Broken bones and stress fractures are no walk in the park, especially for a person with osteoporosis, a condition where the body’s natural production of new bone tissues does not keep up with the elimination of old bone tissues. Osteoporosis increases the risks for fractures because of the bones’ weak and brittle property, so that even normal activities like coughing, bending over, and fast walking can lead to bone breaks.
Fortunately, there is hope for broken bones among patients with osteoporosis although it must be emphasized that prompt and proper medical attention is a must for good recovery.
Referral to Specialist
While many types of fractures can heal on their own (i.e., no splints and medications involved), you may still be referred to a specialist to further assess your physical condition. In people with osteoporosis, even a fragility fracture can quickly worsen.
Your doctor may refer you to one or all of the following specialists:
- Orthopedic doctor for placing the cast on your broken bone
- Physiatrist, a specialist involved in the treatment of problems related to nerves, muscles and bones (to help in your normal movement)
- Occupational or physical therapist, a specialist who will aid in the recovery and resumption of your normal activities after the fracture has healed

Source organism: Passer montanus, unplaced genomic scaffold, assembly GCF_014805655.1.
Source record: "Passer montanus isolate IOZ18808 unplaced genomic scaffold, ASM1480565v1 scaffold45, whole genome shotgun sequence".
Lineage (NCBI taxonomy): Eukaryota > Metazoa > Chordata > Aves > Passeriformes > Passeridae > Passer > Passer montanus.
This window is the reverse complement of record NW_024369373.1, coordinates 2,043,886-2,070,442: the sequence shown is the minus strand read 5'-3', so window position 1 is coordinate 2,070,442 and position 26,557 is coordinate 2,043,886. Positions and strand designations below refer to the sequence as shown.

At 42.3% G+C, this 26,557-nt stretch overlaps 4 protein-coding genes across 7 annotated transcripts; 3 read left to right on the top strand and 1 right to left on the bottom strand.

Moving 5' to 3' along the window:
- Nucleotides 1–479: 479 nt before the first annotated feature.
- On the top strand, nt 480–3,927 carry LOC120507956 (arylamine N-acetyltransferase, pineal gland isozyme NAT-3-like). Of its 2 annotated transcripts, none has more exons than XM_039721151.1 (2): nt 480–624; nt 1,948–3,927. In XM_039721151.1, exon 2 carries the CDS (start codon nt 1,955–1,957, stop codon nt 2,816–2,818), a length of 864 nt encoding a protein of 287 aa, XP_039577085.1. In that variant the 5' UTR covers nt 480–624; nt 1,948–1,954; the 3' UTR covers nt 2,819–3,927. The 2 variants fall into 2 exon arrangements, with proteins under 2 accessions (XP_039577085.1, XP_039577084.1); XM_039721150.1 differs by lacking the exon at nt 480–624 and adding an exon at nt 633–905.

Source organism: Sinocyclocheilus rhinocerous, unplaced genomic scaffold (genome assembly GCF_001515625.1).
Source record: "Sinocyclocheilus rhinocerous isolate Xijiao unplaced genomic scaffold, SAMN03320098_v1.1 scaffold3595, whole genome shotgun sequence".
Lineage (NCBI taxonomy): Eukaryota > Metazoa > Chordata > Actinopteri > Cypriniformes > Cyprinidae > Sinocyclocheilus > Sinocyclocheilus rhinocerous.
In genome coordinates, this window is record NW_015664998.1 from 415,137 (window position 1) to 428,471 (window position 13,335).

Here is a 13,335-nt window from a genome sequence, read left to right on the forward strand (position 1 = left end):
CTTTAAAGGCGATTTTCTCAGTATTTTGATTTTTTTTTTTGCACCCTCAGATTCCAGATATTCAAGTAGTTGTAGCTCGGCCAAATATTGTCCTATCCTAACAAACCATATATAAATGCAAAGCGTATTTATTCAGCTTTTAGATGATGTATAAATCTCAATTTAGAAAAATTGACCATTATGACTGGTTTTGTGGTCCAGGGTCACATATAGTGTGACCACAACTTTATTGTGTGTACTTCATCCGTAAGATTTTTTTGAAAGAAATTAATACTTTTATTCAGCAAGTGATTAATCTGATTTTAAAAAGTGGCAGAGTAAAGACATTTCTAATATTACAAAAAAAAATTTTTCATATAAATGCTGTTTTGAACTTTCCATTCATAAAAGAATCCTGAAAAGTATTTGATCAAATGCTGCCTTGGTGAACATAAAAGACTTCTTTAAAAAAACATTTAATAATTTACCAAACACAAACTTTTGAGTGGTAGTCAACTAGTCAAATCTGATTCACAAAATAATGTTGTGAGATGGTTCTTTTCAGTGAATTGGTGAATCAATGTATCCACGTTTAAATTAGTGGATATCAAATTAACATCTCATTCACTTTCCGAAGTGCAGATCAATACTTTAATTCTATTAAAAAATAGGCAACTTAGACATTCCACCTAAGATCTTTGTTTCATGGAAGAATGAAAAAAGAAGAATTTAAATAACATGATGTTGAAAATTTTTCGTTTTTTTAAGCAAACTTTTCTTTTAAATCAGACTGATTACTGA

Be sure to come for your doctor appointments as you will be provided with the appropriate treatment and prevention protocol to speed up your recovery and reduce your risks for future fractures.
Your treatment protocol will depend on the type, location and severity of your fractures. Your doctor will usually use a wide range of options including casts, antibiotics and painkillers to facilitate recovery from your broken bone.
- Spine fractures
In a mild spine fracture, your doctor may only prescribe rest, painkillers, and appropriate exercises to manage your pain including muscle spasms while your one heals. You may also be asked to wear a back brace to reduce any untoward stress on your spine.
But when your pain becomes severe in duration, frequency or intensity, your doctor may also consider other procedures, such as vertebroplasty (i.e., injection of one cement) or kyphoplasty (i.e., insertion of a balloon device).
- Hip fractures
Your doctor may recommend surgical repair of the bones with nails, screws and plates; partial or total hip replacement; and safe exercises designed to improve movement and build bone strength.
- Wrist and arm fractures
Your doctor will also use either a cast or a splint depending on the location of the broken bone. You may also be taught exercises to improve movement and build bone strength in the affected bone and its surrounding area.
Be sure to discuss preventive measures, such as taking Vitamin D supplements, engaging in weight-bearing exercises, and limiting certain activities, with your doctor.
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